This smart take on Sarah Palin points to lessons she and others might extract from both campaigns. First, four years is an eternity. The next GOP nominee might be in a state house, for all we know. The last thing anyone wants to see right now is anything that smacks of a presidential campaign. Second, candidates really need to be about something. Palin will need to define what she is about. quite apart from the McCain campaign. Third, elections are about connecting with people. Even if a candidate can learn policy and hone a message, it does her no good if people ultimately don’t connect with her. (This was also the Mitt Romney lesson.) And finally, it pays to stay away from Washington. The fresher, the more distinctive, and the less burdened by years of deadening time spent in Congress, the better. She has a unique opportunity to do things, but far away from Washington.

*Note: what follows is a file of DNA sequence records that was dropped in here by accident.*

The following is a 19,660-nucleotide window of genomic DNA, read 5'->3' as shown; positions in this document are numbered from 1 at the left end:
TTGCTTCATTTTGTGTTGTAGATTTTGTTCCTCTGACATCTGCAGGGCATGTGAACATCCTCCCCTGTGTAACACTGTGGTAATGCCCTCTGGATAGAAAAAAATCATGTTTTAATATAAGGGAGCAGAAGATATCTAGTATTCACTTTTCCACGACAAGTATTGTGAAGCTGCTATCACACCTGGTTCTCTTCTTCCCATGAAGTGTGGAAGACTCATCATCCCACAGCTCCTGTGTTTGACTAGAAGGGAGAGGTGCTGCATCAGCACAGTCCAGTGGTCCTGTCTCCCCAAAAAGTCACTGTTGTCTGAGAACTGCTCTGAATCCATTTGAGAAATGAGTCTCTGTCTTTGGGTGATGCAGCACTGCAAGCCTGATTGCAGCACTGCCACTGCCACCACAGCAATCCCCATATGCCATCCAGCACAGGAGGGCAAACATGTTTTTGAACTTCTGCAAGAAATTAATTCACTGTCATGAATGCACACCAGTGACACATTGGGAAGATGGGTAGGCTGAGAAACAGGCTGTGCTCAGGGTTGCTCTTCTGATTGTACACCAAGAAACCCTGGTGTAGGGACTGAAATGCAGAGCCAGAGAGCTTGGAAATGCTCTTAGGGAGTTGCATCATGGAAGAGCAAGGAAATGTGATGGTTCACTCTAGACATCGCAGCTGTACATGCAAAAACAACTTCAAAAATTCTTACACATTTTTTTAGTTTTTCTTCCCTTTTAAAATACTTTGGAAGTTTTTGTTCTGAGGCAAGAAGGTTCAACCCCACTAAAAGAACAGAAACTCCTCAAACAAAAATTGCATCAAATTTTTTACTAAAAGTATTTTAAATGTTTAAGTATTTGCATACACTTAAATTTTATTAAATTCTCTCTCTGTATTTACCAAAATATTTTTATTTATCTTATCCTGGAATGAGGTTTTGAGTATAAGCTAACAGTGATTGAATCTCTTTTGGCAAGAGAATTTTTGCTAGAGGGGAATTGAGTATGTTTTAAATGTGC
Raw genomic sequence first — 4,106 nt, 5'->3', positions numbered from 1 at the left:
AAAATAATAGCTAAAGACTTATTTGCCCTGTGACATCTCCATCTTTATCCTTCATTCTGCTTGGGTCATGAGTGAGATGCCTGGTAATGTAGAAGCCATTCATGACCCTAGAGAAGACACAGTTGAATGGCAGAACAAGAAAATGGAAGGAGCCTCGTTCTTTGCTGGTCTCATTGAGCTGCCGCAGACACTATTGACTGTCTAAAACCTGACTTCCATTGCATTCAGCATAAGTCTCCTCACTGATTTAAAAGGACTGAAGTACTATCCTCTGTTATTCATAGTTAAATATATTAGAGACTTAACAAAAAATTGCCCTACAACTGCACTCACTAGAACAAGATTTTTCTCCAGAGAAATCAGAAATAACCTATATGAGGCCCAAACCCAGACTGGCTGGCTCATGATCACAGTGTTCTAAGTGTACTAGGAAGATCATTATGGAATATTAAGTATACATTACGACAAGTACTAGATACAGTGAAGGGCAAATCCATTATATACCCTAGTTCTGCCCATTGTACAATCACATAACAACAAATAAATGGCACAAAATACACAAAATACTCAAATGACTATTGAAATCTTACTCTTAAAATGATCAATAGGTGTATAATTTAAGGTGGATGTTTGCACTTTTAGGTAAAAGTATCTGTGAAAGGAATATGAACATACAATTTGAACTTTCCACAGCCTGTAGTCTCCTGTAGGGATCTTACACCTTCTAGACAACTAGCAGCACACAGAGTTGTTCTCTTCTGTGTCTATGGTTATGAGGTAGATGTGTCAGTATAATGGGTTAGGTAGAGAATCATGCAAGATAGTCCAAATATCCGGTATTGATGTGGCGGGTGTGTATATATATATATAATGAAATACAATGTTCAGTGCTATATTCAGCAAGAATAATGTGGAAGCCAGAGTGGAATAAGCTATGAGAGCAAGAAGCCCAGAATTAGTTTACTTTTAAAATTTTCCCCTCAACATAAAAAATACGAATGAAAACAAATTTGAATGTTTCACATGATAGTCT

She has been caught in the cross fire of an intra-party and intra-pundit war, was the subject of withering media criticism, and attracted more attention than virtually any VP candidate in recent memory. She seems unbowed and unbroken. She, like the party she may want to lead, has work to do and much potential. Luckily for her, conservatives like her more than virtually anyone else in the GOP. That’s not nothing.